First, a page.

Australia is one of the most beautiful countries in the world. Sunkissed beaches, boundless grassy fields, dark and majestic rainforests…we really do have it all!
However, one of the most important things we can teach our students is that all of this natural beauty isn’t going to survive without a little TLC. In order to keep Australia beautiful, its inhabitants need to take action on litter and help keep Australia clean for generations to come.
Luckily for us, initiatives such as Keep Australia Beautiful have taken on the challenge of educating and inspiring people in Australia to take care of this beautiful land.
Keep Australia Beautiful Week runs from 19-25 August 2019. What better time to reinforce lessons on environmental awareness and sustainability with your class. Take the pledge with your students to #litterrally and pick up litter during Keep Australia Beautiful Week!
The Facts On Litter
Litter. It’s ugly. It’s bad for the environment. Most importantly, it’s bad for humans. Need I say more? When it comes to litter, there are no positives.
According to the Keep Australia Beautiful National Litter Index (NLI), the top ten most littered items in Australia are:
- Cigarette butts (and their packaging)
- Plastic snack bags and confectionary wrappers
- Drinking straws
- Plastic bottle tops
- Metal bottle tops and can ring pulls
- Carbonated soft drink and flavoured water in cans (all sizes)
- Paperboard cups and paperboard takeaway food containers
- Plastic takeaway containers and plastic cups
- Paper shopping dockets and shopping lists
- Paperboard coffee cups
While you’d hope that some of these items would never be found in schools, you can’t deny that when it comes to plastic straws, plastic takeaway containers and plastic snack bags and confectionery wrappers, schools are more than likely contributing to the problem.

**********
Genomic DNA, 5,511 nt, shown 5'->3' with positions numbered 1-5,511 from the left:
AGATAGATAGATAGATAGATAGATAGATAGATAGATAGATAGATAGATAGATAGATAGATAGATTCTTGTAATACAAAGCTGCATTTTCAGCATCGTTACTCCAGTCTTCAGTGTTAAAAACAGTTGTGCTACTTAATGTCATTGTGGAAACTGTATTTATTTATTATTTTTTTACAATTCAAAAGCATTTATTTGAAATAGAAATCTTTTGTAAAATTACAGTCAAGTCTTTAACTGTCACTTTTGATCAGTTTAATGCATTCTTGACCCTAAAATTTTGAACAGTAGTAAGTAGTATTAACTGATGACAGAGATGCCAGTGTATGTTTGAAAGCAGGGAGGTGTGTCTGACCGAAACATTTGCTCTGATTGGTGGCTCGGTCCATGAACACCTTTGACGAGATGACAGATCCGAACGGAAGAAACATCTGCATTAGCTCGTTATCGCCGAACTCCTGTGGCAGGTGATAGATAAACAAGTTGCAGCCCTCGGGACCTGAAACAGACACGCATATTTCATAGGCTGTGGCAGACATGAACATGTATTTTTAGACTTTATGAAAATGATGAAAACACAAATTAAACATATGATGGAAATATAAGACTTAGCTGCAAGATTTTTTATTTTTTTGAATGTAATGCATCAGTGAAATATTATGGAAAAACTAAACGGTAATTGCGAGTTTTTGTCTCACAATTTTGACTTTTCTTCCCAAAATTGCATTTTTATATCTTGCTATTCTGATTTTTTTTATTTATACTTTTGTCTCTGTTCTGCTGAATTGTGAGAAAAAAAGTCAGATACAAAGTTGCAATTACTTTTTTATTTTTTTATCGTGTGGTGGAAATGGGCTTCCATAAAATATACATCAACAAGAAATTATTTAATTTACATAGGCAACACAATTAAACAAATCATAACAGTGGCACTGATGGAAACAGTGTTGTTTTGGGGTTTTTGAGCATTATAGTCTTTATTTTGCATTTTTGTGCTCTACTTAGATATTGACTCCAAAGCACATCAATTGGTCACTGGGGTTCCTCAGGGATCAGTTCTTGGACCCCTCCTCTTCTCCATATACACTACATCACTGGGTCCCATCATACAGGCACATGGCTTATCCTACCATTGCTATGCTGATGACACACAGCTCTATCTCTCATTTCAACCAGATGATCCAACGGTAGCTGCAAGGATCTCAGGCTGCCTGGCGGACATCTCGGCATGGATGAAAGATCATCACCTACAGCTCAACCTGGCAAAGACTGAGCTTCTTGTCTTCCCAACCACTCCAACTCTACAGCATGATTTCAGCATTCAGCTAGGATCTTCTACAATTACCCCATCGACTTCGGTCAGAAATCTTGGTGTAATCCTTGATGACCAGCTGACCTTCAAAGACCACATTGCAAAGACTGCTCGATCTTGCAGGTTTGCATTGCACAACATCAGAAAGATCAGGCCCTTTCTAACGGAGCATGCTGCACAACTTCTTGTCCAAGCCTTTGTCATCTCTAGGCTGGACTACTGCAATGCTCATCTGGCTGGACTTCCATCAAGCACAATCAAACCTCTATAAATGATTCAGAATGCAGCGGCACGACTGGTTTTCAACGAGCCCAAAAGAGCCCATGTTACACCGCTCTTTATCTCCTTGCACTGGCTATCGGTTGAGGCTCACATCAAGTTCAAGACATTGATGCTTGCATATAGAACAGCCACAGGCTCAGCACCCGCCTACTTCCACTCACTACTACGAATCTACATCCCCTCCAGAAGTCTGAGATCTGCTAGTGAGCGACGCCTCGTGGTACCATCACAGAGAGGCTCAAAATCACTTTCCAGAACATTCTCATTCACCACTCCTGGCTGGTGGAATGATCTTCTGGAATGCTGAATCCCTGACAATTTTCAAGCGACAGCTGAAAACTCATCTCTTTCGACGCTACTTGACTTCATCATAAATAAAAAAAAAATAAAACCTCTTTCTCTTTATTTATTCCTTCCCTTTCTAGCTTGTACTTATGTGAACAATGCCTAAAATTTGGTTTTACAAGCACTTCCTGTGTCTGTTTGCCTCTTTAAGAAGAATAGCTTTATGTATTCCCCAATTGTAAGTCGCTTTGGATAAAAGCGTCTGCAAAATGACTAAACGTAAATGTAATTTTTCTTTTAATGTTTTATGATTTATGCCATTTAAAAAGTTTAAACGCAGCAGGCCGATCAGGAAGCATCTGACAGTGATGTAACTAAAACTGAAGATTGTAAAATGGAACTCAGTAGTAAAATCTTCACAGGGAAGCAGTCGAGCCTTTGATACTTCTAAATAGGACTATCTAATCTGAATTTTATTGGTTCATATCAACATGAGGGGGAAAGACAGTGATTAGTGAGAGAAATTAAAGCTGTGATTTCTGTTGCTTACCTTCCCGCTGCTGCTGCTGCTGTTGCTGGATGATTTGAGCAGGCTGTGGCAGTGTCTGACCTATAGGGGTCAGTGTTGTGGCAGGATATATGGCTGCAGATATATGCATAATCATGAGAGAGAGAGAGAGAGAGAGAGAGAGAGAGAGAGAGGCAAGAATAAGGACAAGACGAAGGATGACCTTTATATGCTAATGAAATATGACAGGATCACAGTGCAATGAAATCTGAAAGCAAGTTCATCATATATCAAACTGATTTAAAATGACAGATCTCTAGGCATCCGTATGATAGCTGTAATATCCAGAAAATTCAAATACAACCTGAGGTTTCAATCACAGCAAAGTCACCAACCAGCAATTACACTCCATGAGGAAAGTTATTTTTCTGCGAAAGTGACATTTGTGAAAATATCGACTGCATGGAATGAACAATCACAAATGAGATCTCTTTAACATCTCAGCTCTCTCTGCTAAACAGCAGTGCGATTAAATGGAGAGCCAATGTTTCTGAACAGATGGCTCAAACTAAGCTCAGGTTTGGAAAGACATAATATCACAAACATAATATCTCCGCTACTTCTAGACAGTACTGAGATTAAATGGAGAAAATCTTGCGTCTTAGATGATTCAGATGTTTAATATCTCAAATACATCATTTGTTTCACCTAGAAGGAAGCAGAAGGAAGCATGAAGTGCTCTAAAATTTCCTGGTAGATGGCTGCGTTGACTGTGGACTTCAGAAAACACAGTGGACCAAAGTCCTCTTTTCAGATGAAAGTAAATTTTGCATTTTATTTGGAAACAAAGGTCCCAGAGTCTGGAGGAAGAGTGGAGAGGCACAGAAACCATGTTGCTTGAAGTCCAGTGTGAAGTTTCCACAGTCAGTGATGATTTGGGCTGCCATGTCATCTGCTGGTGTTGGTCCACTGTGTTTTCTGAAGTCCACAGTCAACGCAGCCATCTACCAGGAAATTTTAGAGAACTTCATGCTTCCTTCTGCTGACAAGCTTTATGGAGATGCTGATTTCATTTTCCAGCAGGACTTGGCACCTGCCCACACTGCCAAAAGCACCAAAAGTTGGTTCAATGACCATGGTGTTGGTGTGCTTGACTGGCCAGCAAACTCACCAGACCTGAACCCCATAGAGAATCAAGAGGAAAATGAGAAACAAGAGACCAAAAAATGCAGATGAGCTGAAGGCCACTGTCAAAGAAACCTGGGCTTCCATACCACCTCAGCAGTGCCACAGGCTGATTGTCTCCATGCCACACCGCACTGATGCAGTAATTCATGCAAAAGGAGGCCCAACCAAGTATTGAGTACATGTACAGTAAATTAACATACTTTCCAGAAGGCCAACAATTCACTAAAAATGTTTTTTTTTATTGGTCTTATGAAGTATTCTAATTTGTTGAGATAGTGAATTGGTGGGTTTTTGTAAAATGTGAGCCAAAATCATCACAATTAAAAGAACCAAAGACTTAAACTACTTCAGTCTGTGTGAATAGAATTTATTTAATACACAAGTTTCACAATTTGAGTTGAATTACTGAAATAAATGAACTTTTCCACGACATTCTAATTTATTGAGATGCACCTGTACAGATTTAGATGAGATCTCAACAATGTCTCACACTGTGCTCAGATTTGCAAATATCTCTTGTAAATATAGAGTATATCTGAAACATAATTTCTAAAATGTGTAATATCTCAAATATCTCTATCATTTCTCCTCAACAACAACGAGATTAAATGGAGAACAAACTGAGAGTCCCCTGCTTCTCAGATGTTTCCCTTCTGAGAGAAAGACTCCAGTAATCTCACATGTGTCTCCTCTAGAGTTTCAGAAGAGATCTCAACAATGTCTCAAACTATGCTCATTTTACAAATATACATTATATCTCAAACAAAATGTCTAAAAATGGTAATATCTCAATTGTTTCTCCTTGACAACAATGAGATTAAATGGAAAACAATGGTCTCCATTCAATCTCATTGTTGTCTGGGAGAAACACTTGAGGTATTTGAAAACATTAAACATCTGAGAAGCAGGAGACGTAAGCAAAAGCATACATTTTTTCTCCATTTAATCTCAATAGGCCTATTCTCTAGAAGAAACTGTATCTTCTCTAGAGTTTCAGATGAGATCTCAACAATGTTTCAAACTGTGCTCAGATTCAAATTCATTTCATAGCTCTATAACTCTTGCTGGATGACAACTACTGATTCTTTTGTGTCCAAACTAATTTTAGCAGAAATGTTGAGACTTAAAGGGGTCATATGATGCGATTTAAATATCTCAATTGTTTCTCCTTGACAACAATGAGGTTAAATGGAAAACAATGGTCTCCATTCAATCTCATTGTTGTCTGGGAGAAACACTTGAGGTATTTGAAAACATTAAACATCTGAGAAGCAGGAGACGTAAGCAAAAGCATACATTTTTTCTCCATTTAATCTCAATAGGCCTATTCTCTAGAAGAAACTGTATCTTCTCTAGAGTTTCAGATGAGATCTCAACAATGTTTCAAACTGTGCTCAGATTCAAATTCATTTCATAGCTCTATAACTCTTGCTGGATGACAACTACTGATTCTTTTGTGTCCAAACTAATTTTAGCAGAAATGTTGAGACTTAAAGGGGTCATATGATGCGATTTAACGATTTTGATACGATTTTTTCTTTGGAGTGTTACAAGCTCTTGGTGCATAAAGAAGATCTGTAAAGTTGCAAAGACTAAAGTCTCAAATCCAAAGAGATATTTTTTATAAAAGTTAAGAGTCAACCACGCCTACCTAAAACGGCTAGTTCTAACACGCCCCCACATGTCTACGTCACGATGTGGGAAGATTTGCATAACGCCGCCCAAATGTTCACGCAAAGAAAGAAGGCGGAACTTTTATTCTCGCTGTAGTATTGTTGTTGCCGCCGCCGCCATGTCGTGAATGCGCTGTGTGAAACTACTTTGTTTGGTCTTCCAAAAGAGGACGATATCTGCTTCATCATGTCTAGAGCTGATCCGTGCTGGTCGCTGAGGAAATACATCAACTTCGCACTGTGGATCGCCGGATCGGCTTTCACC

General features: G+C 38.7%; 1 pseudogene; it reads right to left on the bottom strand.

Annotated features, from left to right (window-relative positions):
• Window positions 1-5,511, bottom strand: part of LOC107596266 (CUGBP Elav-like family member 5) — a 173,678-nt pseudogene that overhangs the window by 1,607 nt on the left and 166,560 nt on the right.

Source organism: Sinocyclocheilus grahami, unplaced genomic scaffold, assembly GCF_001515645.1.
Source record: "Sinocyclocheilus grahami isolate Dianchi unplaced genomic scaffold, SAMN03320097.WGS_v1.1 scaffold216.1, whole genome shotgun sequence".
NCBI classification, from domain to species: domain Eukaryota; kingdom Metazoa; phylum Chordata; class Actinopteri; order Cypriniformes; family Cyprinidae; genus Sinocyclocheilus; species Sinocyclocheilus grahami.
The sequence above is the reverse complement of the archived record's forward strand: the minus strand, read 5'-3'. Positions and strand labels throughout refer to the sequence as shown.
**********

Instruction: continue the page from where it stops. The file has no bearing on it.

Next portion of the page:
#litterrally – Classroom Activities to Combat Litter
We want our students to rally together to combat litter! Embedding sustainability and environmental awareness into lessons about litter is incredibly important, and also a key part of the curriculum from a young age. Even more notably, we want the lessons we instil in our students about picking up litter to be remembered for years to come. Only this way will the problem of litter really be tackled head-on.
So, how do we do it?!
Complete a Litter Audit
Incorporating the important issue of litter into your lessons is the first step towards inspiring your students to #litterrally.
Before Keep Australia Beautiful Week, complete a litter audit with your students. What this looks like is up to you!
Here are some suggestions:
- Encourage your students to save their litter from their lunchboxes every break. Bring them back to the classroom and count how many pieces of litter they have generated. Keep a total for the end of the week!
- Take 5 minutes at the end of lunch each day and ask your students to collect as much rubbish off the ground as they can in that time. Tally how much litter they have collected by the end of the week. Work out how much more rubbish they might collect if they had half an hour!